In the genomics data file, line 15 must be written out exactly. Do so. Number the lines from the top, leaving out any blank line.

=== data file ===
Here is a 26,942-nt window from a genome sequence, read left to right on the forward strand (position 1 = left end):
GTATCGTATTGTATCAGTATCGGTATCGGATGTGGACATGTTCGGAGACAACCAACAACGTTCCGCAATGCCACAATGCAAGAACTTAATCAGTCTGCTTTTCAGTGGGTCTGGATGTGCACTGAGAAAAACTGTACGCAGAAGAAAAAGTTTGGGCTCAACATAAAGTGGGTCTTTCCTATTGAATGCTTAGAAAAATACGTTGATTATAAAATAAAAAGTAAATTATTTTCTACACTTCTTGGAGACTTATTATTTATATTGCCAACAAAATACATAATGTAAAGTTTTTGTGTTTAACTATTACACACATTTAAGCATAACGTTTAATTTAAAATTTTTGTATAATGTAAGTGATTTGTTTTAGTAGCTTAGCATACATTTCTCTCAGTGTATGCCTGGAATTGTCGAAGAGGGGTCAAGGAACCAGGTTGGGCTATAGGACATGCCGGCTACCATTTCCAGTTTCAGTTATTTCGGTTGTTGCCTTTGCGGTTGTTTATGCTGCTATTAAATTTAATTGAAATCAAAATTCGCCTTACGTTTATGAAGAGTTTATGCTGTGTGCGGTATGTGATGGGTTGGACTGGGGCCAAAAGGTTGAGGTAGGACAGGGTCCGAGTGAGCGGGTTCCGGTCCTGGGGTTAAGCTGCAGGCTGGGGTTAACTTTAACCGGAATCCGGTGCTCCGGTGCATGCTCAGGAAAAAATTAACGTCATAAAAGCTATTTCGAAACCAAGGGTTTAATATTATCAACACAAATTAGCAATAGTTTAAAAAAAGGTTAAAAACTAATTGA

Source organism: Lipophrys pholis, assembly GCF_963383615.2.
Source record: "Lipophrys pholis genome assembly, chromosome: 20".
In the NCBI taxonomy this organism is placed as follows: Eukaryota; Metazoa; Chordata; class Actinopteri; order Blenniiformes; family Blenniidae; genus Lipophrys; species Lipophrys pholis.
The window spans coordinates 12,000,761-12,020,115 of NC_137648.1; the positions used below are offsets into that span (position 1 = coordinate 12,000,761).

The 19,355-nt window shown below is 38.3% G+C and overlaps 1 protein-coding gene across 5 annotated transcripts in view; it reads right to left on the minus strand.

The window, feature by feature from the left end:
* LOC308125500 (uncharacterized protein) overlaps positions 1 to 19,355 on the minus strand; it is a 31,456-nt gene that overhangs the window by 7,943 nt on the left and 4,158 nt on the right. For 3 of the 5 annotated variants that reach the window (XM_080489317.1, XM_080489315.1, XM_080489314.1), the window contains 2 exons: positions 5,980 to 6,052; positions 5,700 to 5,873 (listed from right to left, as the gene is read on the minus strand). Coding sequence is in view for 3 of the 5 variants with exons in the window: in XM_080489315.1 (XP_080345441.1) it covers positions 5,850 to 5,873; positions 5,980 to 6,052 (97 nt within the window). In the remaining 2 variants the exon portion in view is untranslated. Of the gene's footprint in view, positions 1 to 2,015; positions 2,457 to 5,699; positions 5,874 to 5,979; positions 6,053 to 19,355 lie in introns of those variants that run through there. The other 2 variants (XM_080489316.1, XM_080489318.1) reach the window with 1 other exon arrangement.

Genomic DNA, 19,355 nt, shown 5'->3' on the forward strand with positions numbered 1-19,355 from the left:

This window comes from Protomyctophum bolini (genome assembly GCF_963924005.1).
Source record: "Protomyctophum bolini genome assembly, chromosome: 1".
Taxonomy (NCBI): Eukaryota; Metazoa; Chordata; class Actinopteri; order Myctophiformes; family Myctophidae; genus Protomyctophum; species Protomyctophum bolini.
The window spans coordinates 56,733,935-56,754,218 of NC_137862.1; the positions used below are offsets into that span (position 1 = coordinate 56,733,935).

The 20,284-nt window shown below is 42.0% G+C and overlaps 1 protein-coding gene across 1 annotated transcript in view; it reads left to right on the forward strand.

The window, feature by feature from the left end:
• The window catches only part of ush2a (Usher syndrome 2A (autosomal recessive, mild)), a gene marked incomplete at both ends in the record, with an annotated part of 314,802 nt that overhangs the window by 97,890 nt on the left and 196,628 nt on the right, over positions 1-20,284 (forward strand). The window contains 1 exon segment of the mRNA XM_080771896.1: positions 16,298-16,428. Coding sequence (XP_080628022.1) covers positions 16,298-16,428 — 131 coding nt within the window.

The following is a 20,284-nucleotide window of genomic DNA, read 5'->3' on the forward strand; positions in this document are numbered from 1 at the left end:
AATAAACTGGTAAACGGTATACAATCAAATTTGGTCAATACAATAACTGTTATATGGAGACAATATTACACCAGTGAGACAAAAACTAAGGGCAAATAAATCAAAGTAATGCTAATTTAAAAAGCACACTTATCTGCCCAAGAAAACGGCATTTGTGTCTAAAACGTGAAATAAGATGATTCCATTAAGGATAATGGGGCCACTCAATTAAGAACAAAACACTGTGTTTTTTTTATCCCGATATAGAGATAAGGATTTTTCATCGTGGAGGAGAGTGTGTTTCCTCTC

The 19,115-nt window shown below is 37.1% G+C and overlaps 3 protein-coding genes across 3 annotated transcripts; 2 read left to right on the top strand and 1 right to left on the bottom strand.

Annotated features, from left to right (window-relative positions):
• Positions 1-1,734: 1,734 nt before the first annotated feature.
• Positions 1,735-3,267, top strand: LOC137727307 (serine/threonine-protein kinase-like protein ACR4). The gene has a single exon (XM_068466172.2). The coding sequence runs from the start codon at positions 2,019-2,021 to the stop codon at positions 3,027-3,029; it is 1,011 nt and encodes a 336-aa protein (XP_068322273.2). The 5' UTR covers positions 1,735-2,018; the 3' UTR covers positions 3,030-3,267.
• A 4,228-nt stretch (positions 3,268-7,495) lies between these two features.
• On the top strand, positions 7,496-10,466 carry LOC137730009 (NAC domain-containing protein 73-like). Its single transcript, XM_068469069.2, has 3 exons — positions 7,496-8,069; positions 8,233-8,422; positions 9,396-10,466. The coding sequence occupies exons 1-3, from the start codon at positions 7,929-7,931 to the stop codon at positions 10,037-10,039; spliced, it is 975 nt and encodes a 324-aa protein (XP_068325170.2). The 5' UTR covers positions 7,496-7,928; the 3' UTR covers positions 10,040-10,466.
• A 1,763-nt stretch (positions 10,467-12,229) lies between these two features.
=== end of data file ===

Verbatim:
The 20,284-nt window shown below is 42.0% G+C and overlaps 1 protein-coding gene across 1 annotated transcript in view; it reads left to right on the forward strand.